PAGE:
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056P University of Nottingham
Focused Meeting Cannabinoid Research April 2007

Δ9-Tetrahydrocannabinol inhibits electrically-evoked calcitonin gene-related peptide release from capsaicin-sensitive nerves

Jonathan Wilkinson, Vera Ralevic, David Kendall, Nottingham University, Nottingham, United Kingdom.

Cannabinoids have wide-ranging effects on the cardiovascular system not all of which are mediated through the cannabinoid receptors CB1 and CB2. Zygmunt et al (2002) have shown that Δ9-tetrahydrocannabinol (THC) causes the release of calcitonin gene-related peptide (CGRP) from capsaicin-sensitive sensory nerves in rat isolated mesenteric arteries, resulting in a potent vasodilation that can not be blocked by CB1/ CB2 antagonists, and is likely to involve a TRP type ion channel. It has also been shown that THC attenuates sensory neurotransmission in the rat isolated mesenteric arterial bed (Duncan et al, 2004). This was observed as an inhibition of vasorelaxation following electric field stimulation (EFS) of capsaicin-sensitive sensory nerves, and was unaffected by CB1/CB2 antagonists. In the present study we investigated directly the effect of THC on EFS-induced release of CGRP from sensory nerves, by assaying perfusate levels of CGRP, and investigated the possible involvement of cannabinoid receptors and TRP channels.

Mesenteric arterial beds from male Wistar rats were cannulated via the superior mesenteric artery, removed and perfused with Krebs’ solution (5 ml min-1, 37oC). Sympathetic neurotransmission was blocked (5 μM guanethidine) and preparations preconstricted with methoxamine (30-50 mmHg above baseline). Perfusate was collected prior to and during EFS (8 Hz, 0.1 ms, 60 V, 30 s). CGRP was isolated from the perfusate by solid phase extraction and measured by EIA (Rat CGRP Kit #A05482, SPIBio, France).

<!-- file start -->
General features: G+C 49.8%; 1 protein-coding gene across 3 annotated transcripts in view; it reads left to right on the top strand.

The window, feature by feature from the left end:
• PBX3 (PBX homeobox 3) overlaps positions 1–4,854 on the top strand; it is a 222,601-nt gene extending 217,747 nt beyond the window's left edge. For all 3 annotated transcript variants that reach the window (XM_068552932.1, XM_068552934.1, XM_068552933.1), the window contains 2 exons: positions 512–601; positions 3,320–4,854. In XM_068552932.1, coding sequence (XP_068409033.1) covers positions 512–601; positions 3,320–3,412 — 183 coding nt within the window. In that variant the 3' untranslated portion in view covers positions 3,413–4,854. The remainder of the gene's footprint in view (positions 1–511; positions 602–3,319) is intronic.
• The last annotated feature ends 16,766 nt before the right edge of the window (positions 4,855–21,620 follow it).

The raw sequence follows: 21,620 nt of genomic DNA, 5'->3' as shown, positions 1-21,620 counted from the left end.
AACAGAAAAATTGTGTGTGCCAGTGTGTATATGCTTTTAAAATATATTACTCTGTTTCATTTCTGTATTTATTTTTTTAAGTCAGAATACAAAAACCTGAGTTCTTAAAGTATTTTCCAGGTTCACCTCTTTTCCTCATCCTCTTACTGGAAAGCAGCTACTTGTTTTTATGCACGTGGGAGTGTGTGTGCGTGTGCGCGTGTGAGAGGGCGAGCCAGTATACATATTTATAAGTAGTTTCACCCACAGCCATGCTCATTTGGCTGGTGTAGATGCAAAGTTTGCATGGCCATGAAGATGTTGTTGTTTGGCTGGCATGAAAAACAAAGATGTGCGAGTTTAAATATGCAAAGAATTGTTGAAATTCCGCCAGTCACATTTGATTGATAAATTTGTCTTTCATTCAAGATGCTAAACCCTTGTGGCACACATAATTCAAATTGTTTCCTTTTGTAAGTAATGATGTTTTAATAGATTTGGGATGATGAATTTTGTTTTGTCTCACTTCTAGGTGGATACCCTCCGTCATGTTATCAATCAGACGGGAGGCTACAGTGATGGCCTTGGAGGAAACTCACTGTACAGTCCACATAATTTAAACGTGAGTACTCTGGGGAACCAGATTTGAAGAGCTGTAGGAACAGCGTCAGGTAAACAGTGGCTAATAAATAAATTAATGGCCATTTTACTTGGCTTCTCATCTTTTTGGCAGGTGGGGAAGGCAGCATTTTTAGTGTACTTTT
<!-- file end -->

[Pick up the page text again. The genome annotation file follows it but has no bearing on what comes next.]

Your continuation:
THC (1 μM) had no significant effect on the tone of the preparations, but significantly inhibited the EFS-induced release of CGRP from sensory nerves in the mesenteric arterial beds (Fig. 1). This effect was unaffected by the CB1 and CB2 antagonists AM251 and AM630 (1 μM) respectively. However, THC in the presence of ruthenium red (RR) (1 μM) did not significantly inhibit the release of CGRP.

We show for the first time that THC inhibits the EFS-induced release of CGRP from perivascular capsaicin-sensitive sensory nerves by directly measuring CGRP release; this evoked release can not be blocked by CB1/CB2 antagonists but is abolished by ruthenium red, suggesting the involvement of a TRP ion channel.

Duncan M et al, (2004) J Pharmacol Exp Ther 331, 411-419

Zygmunt PM et al, (2002) J Neurosci 22, 4720-4727